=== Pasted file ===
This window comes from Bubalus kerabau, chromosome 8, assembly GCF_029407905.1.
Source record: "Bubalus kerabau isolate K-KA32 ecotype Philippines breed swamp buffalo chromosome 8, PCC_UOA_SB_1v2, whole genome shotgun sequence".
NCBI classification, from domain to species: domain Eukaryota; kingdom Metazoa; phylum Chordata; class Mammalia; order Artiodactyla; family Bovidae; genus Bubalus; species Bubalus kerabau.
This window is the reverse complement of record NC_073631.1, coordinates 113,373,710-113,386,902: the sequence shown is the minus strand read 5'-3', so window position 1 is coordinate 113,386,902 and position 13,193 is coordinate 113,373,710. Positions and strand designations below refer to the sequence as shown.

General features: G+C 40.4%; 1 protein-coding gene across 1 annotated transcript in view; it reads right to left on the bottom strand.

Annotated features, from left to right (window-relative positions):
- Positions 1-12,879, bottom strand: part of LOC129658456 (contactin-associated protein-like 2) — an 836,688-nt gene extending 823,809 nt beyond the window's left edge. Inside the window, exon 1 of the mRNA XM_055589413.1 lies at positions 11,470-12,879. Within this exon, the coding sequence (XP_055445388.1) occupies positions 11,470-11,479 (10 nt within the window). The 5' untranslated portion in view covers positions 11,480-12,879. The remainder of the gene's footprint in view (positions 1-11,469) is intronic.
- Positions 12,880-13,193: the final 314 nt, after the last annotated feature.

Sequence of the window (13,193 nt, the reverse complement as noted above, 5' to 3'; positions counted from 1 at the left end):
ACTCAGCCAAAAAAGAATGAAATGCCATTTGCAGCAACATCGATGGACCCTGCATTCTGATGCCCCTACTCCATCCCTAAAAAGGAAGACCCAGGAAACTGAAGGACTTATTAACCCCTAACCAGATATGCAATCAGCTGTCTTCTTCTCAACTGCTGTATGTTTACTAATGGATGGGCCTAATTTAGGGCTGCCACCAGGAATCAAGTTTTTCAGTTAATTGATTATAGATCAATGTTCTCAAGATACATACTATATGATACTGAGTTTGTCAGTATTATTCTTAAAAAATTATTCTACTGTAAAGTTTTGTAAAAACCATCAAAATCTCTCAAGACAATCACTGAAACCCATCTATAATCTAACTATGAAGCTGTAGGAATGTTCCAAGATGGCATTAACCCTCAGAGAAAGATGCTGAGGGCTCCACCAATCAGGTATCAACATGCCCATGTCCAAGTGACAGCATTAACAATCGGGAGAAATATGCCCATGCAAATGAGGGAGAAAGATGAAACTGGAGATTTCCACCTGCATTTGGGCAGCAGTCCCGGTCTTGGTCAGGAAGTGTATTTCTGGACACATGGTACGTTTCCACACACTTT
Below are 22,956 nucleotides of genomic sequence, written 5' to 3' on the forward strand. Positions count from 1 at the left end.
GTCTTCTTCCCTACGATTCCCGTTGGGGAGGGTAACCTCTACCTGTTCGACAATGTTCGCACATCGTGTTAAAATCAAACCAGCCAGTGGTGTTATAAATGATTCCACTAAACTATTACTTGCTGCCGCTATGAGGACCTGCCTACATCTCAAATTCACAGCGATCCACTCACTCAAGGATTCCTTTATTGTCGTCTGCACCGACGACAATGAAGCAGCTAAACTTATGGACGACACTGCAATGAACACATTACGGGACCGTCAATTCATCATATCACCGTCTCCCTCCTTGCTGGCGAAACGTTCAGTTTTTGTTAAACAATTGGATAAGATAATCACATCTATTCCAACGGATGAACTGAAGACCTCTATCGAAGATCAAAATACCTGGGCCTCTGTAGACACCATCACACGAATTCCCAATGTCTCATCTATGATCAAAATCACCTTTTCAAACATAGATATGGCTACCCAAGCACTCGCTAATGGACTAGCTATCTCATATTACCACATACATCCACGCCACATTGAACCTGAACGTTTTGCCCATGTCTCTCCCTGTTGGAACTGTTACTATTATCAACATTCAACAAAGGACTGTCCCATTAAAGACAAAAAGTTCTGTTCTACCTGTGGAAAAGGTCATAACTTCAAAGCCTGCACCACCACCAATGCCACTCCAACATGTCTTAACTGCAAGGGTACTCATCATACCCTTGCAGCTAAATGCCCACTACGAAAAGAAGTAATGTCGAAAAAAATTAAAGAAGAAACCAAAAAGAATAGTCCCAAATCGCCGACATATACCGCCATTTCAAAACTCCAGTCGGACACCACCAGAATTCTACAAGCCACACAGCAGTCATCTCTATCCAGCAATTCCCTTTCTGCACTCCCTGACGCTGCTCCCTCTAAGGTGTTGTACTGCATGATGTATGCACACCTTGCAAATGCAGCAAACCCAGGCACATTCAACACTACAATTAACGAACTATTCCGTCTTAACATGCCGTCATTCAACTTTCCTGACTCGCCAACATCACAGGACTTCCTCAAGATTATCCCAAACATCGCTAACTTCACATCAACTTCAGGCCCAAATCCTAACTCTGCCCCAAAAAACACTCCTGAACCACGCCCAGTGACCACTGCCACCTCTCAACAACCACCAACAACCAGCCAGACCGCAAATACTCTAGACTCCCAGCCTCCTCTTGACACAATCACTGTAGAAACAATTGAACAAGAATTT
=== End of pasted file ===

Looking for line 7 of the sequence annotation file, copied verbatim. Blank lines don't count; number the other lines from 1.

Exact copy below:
- Positions 1-12,879, bottom strand: part of LOC129658456 (contactin-associated protein-like 2) — an 836,688-nt gene extending 823,809 nt beyond the window's left edge. Inside the window, exon 1 of the mRNA XM_055589413.1 lies at positions 11,470-12,879. Within this exon, the coding sequence (XP_055445388.1) occupies positions 11,470-11,479 (10 nt within the window). The 5' untranslated portion in view covers positions 11,480-12,879. The remainder of the gene's footprint in view (positions 1-11,469) is intronic.